Interviewer: And then if somebody does come in and they have the assessment, which you can just get at your primary care physician as they have access to these tools, and it comes back, then what would potentially be the next steps at that point?

Dr. Sorweid: So asking for that assessment from your primary care provider through the Medicare annual wellness visit, which is covered by Medicare every year, is a really good first step. And then if your primary care provider isn't as comfortable about taking next steps, for example, certain blood work or MRI or additional testing, then that would be the time that you could request a referral to us for additional workup.

Interviewer: And the sooner that you address cognitive issues, the better. Explain why that is.

Dr. Sorweid: It's really difficult to fight fires when the fires have already started. It makes it harder for us to make a large impact on families and patients when things have kind of escalated to the point where we're, again, just fighting that fire. So the earlier we know something is happening, the more impact we can make as far as quality of life, slowing decline, avoiding harmful medications, assessing sleep, and treating any sleep disorders. There's so much we can do early on.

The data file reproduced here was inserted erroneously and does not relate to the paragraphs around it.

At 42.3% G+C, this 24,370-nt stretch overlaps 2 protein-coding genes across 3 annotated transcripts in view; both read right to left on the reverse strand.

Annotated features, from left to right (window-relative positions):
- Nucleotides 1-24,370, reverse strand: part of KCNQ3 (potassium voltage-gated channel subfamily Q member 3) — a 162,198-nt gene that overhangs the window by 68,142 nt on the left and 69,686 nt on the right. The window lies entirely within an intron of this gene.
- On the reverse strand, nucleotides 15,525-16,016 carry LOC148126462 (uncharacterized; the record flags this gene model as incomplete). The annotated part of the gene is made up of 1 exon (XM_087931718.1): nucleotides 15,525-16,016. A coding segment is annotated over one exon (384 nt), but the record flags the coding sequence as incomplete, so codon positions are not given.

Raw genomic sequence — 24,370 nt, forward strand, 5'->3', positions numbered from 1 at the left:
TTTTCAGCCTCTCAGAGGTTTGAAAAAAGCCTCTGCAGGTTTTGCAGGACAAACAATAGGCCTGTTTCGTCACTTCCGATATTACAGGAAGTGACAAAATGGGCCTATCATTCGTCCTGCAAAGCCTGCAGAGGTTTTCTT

Interviewer: And tell me a story about somebody who recognized cognitive impairment in a loved one and did something about it. How did it, in your opinion, change the course of that individual's life?

Dr. Sorweid: I do specifically remember a patient who was in the hospital for severe memory changes and also some harmful thoughts about herself. And when she was discharged, they told her she had dementia. When she came to see us, we discovered that she was actually just severely depressed. And she was actually doing really well functionally after receiving treatment for her depression. She did not have the type of dementia they suggested. She had severe depression.

So there's a lot we can do if someone has true memory and thinking changes early on. Again, I have so many examples of giving them the right diagnosis and helping families understand what's to come. There are a lot of conditions that can affect both mental and physical well-being. And so even if it's as simple as getting the patient the appropriate targeted physical therapy, or an assistive device like a walker or a cane to help them with their motor symptoms that might be related to one of these conditions, that can really make a large impact in their quality of life.

It's hard because of the stigma that goes along with these cognitive disorders. Like I said, there aren't a lot of cures for these conditions, but there's so much positive impact we can make that doesn't necessarily include medication.